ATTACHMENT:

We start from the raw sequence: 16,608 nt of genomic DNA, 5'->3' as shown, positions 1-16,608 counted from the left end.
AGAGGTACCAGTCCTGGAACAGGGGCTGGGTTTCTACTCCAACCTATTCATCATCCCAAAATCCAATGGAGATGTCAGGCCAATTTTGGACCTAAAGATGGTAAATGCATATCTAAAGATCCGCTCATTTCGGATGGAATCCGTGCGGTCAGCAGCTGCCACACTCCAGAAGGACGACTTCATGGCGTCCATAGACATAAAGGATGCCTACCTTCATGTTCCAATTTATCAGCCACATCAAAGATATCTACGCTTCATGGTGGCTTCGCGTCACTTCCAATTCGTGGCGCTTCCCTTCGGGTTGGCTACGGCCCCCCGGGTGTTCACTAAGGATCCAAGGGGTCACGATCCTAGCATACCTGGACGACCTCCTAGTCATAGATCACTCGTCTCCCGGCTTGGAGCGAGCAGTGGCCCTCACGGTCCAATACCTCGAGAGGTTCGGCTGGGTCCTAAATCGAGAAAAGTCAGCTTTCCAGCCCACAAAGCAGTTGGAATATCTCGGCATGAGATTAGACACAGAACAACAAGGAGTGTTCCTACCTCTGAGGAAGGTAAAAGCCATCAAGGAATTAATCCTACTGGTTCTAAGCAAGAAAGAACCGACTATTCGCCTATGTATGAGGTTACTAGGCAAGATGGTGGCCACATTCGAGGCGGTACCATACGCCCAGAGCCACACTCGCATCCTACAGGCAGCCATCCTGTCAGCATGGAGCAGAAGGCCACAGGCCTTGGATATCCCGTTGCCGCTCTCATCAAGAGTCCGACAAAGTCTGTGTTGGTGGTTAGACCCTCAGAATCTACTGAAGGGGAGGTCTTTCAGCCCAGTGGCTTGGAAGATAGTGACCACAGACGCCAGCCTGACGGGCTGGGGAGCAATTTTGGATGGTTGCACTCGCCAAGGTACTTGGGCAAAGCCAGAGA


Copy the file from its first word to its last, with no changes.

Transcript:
We start from the raw sequence: 16,608 nt of genomic DNA, 5'->3' as shown, positions 1-16,608 counted from the left end.
AGAGGTACCAGTCCTGGAACAGGGGCTGGGTTTCTACTCCAACCTATTCATCATCCCAAAATCCAATGGAGATGTCAGGCCAATTTTGGACCTAAAGATGGTAAATGCATATCTAAAGATCCGCTCATTTCGGATGGAATCCGTGCGGTCAGCAGCTGCCACACTCCAGAAGGACGACTTCATGGCGTCCATAGACATAAAGGATGCCTACCTTCATGTTCCAATTTATCAGCCACATCAAAGATATCTACGCTTCATGGTGGCTTCGCGTCACTTCCAATTCGTGGCGCTTCCCTTCGGGTTGGCTACGGCCCCCCGGGTGTTCACTAAGGATCCAAGGGGTCACGATCCTAGCATACCTGGACGACCTCCTAGTCATAGATCACTCGTCTCCCGGCTTGGAGCGAGCAGTGGCCCTCACGGTCCAATACCTCGAGAGGTTCGGCTGGGTCCTAAATCGAGAAAAGTCAGCTTTCCAGCCCACAAAGCAGTTGGAATATCTCGGCATGAGATTAGACACAGAACAACAAGGAGTGTTCCTACCTCTGAGGAAGGTAAAAGCCATCAAGGAATTAATCCTACTGGTTCTAAGCAAGAAAGAACCGACTATTCGCCTATGTATGAGGTTACTAGGCAAGATGGTGGCCACATTCGAGGCGGTACCATACGCCCAGAGCCACACTCGCATCCTACAGGCAGCCATCCTGTCAGCATGGAGCAGAAGGCCACAGGCCTTGGATATCCCGTTGCCGCTCTCATCAAGAGTCCGACAAAGTCTGTGTTGGTGGTTAGACCCTCAGAATCTACTGAAGGGGAGGTCTTTCAGCCCAGTGGCTTGGAAGATAGTGACCACAGACGCCAGCCTGACGGGCTGGGGAGCAATTTTGGATGGTTGCACTCGCCAAGGTACTTGGGCAAAGCCAGAGA